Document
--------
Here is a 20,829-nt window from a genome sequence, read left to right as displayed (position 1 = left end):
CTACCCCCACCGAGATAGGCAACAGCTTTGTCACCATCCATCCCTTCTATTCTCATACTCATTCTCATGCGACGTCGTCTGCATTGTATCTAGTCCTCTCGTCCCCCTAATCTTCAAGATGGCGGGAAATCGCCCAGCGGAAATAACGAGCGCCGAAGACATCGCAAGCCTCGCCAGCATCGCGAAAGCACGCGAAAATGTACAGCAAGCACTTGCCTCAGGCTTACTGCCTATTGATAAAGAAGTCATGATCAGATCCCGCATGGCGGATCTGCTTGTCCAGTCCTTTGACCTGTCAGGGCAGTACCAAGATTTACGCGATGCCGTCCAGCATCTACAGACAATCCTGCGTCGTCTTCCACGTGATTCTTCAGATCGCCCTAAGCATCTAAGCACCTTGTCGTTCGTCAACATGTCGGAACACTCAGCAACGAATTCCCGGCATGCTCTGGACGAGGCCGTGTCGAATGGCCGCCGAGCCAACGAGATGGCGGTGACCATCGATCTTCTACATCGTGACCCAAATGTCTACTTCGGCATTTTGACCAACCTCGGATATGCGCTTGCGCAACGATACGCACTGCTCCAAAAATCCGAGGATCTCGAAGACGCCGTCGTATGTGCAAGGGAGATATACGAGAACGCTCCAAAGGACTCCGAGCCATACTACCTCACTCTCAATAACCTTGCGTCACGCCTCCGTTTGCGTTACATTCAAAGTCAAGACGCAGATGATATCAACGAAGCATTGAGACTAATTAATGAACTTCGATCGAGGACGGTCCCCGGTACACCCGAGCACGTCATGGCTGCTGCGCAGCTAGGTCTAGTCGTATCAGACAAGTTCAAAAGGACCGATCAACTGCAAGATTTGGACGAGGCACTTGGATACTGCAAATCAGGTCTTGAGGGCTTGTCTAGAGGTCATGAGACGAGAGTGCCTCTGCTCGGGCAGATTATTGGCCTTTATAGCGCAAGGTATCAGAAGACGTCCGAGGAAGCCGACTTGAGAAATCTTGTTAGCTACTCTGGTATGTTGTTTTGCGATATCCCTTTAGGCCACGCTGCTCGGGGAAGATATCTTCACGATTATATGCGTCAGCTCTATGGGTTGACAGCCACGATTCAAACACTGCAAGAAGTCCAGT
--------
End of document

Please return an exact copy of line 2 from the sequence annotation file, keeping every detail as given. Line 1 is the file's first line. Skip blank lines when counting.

CTACCCCCACCGAGATAGGCAACAGCTTTGTCACCATCCATCCCTTCTATTCTCATACTCATTCTCATGCGACGTCGTCTGCATTGTATCTAGTCCTCTCGTCCCCCTAATCTTCAAGATGGCGGGAAATCGCCCAGCGGAAATAACGAGCGCCGAAGACATCGCAAGCCTCGCCAGCATCGCGAAAGCACGCGAAAATGTACAGCAAGCACTTGCCTCAGGCTTACTGCCTATTGATAAAGAAGTCATGATCAGATCCCGCATGGCGGATCTGCTTGTCCAGTCCTTTGACCTGTCAGGGCAGTACCAAGATTTACGCGATGCCGTCCAGCATCTACAGACAATCCTGCGTCGTCTTCCACGTGATTCTTCAGATCGCCCTAAGCATCTAAGCACCTTGTCGTTCGTCAACATGTCGGAACACTCAGCAACGAATTCCCGGCATGCTCTGGACGAGGCCGTGTCGAATGGCCGCCGAGCCAACGAGATGGCGGTGACCATCGATCTTCTACATCGTGACCCAAATGTCTACTTCGGCATTTTGACCAACCTCGGATATGCGCTTGCGCAACGATACGCACTGCTCCAAAAATCCGAGGATCTCGAAGACGCCGTCGTATGTGCAAGGGAGATATACGAGAACGCTCCAAAGGACTCCGAGCCATACTACCTCACTCTCAATAACCTTGCGTCACGCCTCCGTTTGCGTTACATTCAAAGTCAAGACGCAGATGATATCAACGAAGCATTGAGACTAATTAATGAACTTCGATCGAGGACGGTCCCCGGTACACCCGAGCACGTCATGGCTGCTGCGCAGCTAGGTCTAGTCGTATCAGACAAGTTCAAAAGGACCGATCAACTGCAAGATTTGGACGAGGCACTTGGATACTGCAAATCAGGTCTTGAGGGCTTGTCTAGAGGTCATGAGACGAGAGTGCCTCTGCTCGGGCAGATTATTGGCCTTTATAGCGCAAGGTATCAGAAGACGTCCGAGGAAGCCGACTTGAGAAATCTTGTTAGCTACTCTGGTATGTTGTTTTGCGATATCCCTTTAGGCCACGCTGCTCGGGGAAGATATCTTCACGATTATATGCGTCAGCTCTATGGGTTGACAGCCACGATTCAAACACTGCAAGAAGTCCAGT